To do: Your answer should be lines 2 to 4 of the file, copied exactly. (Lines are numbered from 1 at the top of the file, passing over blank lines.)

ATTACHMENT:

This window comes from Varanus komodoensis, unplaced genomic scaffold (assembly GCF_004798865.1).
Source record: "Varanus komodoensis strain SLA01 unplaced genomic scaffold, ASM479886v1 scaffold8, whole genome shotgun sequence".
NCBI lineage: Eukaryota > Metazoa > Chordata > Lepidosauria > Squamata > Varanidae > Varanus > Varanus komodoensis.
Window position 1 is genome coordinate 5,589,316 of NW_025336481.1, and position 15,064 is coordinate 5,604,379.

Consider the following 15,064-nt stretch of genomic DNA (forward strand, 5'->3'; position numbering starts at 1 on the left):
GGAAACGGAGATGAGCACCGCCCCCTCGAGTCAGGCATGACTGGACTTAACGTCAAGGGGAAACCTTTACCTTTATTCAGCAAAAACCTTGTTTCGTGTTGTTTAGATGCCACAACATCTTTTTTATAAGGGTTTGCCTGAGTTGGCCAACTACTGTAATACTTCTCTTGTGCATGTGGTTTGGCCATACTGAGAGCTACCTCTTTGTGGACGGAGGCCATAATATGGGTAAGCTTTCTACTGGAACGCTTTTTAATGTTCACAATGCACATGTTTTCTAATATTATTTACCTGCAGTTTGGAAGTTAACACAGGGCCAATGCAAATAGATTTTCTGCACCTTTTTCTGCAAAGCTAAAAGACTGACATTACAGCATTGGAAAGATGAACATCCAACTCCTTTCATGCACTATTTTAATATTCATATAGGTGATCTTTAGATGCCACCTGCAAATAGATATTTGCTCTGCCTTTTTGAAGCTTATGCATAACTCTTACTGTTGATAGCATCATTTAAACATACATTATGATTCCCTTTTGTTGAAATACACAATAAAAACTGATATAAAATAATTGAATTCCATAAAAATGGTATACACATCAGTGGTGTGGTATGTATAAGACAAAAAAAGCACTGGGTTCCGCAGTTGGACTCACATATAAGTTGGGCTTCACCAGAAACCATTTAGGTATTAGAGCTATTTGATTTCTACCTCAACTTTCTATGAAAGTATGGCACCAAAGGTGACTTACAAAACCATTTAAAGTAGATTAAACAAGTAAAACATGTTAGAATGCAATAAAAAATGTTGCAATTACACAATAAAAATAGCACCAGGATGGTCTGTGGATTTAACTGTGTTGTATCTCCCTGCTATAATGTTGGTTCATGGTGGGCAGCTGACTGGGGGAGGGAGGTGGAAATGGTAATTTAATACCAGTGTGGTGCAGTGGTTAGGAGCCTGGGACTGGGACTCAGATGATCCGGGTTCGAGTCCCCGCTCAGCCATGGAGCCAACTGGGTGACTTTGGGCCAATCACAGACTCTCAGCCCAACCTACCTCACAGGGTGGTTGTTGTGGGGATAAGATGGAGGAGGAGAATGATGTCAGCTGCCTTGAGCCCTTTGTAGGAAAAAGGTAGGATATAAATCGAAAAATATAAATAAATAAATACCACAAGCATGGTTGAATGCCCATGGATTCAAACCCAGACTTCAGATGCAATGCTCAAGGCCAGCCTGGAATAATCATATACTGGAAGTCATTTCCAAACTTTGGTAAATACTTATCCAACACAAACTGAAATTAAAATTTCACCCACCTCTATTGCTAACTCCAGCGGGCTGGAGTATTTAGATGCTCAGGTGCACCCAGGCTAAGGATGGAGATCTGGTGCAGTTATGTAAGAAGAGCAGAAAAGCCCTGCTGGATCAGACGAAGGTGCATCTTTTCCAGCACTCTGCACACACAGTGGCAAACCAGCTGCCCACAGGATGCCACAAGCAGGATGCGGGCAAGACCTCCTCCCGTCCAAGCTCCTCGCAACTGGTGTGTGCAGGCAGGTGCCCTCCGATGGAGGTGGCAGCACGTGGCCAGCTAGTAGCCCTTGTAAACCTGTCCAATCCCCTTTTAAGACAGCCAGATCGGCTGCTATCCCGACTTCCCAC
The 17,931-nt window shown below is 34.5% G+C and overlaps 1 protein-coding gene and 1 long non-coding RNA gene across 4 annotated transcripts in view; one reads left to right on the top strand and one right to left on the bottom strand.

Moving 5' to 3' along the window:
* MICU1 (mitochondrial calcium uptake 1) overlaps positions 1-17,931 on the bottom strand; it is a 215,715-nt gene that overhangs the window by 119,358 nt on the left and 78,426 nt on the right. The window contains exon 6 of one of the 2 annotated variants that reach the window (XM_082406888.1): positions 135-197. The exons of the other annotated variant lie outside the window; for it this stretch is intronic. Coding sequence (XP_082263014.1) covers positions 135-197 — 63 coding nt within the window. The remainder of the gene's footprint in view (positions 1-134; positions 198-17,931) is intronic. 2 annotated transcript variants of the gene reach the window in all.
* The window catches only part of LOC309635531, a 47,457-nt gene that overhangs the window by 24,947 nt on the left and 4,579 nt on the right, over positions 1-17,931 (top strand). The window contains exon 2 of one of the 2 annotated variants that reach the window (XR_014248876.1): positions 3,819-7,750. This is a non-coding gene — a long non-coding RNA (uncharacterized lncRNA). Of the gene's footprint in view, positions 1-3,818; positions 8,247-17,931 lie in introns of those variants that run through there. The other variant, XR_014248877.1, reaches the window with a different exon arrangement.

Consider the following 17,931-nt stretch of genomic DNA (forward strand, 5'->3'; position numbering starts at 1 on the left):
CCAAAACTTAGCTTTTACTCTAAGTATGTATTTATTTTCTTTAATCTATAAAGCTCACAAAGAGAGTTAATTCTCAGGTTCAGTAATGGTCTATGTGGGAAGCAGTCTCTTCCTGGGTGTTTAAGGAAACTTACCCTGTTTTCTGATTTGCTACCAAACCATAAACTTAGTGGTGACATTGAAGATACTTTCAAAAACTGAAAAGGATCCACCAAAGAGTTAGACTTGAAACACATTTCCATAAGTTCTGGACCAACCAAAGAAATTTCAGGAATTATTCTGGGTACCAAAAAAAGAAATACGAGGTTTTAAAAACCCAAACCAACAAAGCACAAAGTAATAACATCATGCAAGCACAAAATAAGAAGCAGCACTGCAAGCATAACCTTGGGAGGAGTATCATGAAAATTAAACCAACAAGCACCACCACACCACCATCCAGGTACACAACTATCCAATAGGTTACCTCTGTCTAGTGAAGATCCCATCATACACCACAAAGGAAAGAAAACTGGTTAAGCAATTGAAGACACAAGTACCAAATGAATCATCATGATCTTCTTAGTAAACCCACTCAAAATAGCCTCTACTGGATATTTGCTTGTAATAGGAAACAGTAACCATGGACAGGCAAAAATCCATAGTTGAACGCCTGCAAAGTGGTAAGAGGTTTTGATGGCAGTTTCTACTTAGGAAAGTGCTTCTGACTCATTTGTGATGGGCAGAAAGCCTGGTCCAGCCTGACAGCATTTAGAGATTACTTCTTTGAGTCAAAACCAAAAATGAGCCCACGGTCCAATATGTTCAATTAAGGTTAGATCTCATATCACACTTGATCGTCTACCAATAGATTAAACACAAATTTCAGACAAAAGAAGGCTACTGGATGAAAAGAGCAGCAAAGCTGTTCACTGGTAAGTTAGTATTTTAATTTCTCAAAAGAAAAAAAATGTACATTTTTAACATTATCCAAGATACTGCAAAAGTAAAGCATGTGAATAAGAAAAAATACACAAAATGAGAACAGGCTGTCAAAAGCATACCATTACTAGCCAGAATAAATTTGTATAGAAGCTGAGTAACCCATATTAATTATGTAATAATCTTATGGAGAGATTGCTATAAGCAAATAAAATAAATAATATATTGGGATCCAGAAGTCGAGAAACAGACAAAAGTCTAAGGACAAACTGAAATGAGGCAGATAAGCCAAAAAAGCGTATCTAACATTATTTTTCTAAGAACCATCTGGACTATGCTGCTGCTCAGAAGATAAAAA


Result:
Source record: "Varanus komodoensis strain SLA01 unplaced genomic scaffold, ASM479886v1 scaffold8, whole genome shotgun sequence".
NCBI lineage: Eukaryota > Metazoa > Chordata > Lepidosauria > Squamata > Varanidae > Varanus > Varanus komodoensis.
Window position 1 is genome coordinate 5,589,316 of NW_025336481.1, and position 15,064 is coordinate 5,604,379.